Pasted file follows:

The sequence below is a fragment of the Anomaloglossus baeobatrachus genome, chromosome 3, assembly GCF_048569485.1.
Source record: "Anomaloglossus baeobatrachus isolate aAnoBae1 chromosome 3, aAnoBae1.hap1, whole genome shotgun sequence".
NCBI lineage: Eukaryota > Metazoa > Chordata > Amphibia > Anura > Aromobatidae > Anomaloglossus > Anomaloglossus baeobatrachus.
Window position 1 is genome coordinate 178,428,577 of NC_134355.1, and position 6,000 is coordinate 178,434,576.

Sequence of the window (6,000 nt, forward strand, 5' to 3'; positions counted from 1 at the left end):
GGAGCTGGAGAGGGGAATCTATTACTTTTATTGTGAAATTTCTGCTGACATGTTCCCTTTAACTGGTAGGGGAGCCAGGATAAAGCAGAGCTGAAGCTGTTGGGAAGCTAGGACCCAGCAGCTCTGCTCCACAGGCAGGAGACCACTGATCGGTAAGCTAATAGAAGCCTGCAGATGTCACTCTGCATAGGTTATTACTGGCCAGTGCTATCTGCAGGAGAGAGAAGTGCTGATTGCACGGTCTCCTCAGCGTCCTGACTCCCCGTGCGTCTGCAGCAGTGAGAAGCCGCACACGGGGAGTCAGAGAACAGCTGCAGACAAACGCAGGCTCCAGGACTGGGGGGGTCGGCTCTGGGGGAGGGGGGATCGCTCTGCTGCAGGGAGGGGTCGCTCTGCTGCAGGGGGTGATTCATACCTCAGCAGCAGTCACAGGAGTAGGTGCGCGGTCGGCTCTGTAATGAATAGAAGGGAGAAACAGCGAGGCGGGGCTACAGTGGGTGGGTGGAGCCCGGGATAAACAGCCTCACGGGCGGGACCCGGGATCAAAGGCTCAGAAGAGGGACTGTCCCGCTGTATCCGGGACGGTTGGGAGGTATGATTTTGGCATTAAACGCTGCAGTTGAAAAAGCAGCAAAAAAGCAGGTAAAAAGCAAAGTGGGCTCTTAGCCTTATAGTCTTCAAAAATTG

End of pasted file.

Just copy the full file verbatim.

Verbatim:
The sequence below is a fragment of the Anomaloglossus baeobatrachus genome, chromosome 3, assembly GCF_048569485.1.
Source record: "Anomaloglossus baeobatrachus isolate aAnoBae1 chromosome 3, aAnoBae1.hap1, whole genome shotgun sequence".
NCBI lineage: Eukaryota > Metazoa > Chordata > Amphibia > Anura > Aromobatidae > Anomaloglossus > Anomaloglossus baeobatrachus.
Window position 1 is genome coordinate 178,428,577 of NC_134355.1, and position 6,000 is coordinate 178,434,576.

Sequence of the window (6,000 nt, forward strand, 5' to 3'; positions counted from 1 at the left end):
GGAGCTGGAGAGGGGAATCTATTACTTTTATTGTGAAATTTCTGCTGACATGTTCCCTTTAACTGGTAGGGGAGCCAGGATAAAGCAGAGCTGAAGCTGTTGGGAAGCTAGGACCCAGCAGCTCTGCTCCACAGGCAGGAGACCACTGATCGGTAAGCTAATAGAAGCCTGCAGATGTCACTCTGCATAGGTTATTACTGGCCAGTGCTATCTGCAGGAGAGAGAAGTGCTGATTGCACGGTCTCCTCAGCGTCCTGACTCCCCGTGCGTCTGCAGCAGTGAGAAGCCGCACACGGGGAGTCAGAGAACAGCTGCAGACAAACGCAGGCTCCAGGACTGGGGGGGTCGGCTCTGGGGGAGGGGGGATCGCTCTGCTGCAGGGAGGGGTCGCTCTGCTGCAGGGGGTGATTCATACCTCAGCAGCAGTCACAGGAGTAGGTGCGCGGTCGGCTCTGTAATGAATAGAAGGGAGAAACAGCGAGGCGGGGCTACAGTGGGTGGGTGGAGCCCGGGATAAACAGCCTCACGGGCGGGACCCGGGATCAAAGGCTCAGAAGAGGGACTGTCCCGCTGTATCCGGGACGGTTGGGAGGTATGATTTTGGCATTAAACGCTGCAGTTGAAAAAGCAGCAAAAAAGCAGGTAAAAAGCAAAGTGGGCTCTTAGCCTTATAGTCTTCAAAAATTG